London Police Officer Convicted of Membership in Neo-Nazi Group


LONDON — An officer in London’s main police force was convicted on Thursday of being a member of a banned neo-Nazi group, his force said, becoming the first British police officer to be convicted of a terrorism offense, according to the BBC and other British news sources.

Benjamin Hannam, 22, a probationary police officer who applied to the London force, the Metropolitan Police, in 2017 and joined it in early 2018, was found guilty of membership of a banned organization — the neo-Nazi group National Action — as well as two counts of fraud by false representation and two counts of possession of document likely to be of use to a terrorist, the police said in a briefing.

The fraud charges related to lying on application forms for his police position, local media at a court in London reported.

Mr. Hannam demonstrated an “adherence to fascist ideology and a potentially veiled but nonetheless evident neo-Nazi mind-set,” the prosecutor, Dan Pawson-Pounds, said according to The Independent, adding that he had met with people at National Action events even after the group had been banned. The group, which praised the murder of a British lawmaker, Jo Cox, was outlawed in December 2016.

The trial began in March, but the court had banned reporting of its details to avoid a risk of biasing future jurors in a separate case against Mr. Hannam, according to local media. The restrictions were lifted after Mr. Hannam pleaded guilty to possessing an indecent image of a child, which was to have been the subject of the second trial.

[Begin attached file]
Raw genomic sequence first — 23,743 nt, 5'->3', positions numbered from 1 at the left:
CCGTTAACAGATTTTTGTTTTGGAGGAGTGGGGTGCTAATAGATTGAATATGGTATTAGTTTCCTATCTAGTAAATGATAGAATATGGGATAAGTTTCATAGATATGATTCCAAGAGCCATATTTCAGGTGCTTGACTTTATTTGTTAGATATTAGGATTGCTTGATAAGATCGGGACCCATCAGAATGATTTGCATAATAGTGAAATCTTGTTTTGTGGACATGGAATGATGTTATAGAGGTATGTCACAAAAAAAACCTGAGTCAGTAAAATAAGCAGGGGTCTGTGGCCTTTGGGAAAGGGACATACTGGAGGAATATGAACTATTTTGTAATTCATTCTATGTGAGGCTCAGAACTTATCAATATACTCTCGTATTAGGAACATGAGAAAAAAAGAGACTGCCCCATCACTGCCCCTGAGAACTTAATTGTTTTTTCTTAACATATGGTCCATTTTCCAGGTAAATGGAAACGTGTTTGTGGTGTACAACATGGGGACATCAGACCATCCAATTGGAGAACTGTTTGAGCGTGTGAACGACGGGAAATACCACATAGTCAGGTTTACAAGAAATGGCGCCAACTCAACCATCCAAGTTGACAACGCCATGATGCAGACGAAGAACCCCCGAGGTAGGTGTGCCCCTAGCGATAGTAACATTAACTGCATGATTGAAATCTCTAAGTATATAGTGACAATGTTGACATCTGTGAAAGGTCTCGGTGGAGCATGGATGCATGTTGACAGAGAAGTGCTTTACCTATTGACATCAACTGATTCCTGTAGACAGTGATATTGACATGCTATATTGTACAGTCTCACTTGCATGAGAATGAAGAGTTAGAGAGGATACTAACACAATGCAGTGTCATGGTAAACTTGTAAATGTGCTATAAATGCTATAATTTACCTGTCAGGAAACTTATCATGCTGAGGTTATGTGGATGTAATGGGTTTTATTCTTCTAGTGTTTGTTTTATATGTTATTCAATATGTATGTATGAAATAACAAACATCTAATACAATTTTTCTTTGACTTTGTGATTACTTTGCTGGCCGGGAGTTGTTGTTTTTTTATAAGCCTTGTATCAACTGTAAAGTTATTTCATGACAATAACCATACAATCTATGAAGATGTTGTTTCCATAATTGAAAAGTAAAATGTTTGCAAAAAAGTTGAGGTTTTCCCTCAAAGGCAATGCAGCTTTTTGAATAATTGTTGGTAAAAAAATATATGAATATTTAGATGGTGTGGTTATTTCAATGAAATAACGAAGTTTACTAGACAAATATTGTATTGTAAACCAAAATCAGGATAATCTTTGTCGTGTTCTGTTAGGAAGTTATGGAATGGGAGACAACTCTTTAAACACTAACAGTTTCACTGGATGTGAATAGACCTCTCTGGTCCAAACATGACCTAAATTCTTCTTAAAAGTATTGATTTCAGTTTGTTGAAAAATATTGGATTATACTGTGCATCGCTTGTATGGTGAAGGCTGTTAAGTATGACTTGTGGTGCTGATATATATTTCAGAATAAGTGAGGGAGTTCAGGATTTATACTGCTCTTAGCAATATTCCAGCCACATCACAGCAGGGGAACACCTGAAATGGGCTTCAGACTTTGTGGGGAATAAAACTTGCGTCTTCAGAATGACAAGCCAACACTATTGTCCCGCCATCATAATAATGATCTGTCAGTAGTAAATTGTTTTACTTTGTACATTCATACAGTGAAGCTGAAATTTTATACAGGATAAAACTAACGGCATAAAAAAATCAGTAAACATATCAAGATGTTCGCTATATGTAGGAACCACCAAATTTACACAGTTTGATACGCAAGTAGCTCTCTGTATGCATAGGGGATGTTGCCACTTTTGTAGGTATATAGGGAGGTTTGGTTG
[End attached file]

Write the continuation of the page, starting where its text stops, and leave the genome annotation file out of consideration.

Mr. Hannam, who in court denied being a member of the group, joined the London branch of National Action in 2016, according to the police briefing. He said during the trial that he was interested by the “look and aesthetic of fascism,” but that he was not a racist, according to the BBC.

He appeared in a propaganda video for the group the same month he applied to join the police force, though police said his “known involvement” had ended by September 2017, several months before he began police training. The force said that he had hidden this history, and “had he been honest, this would have automatically precluded him from joining the Metropolitan Police Service.”

The Metropolitan Police have faced accusations of racism and discriminatory practices, and the force said in November that it would recruit more minority officers in order to be more representative.



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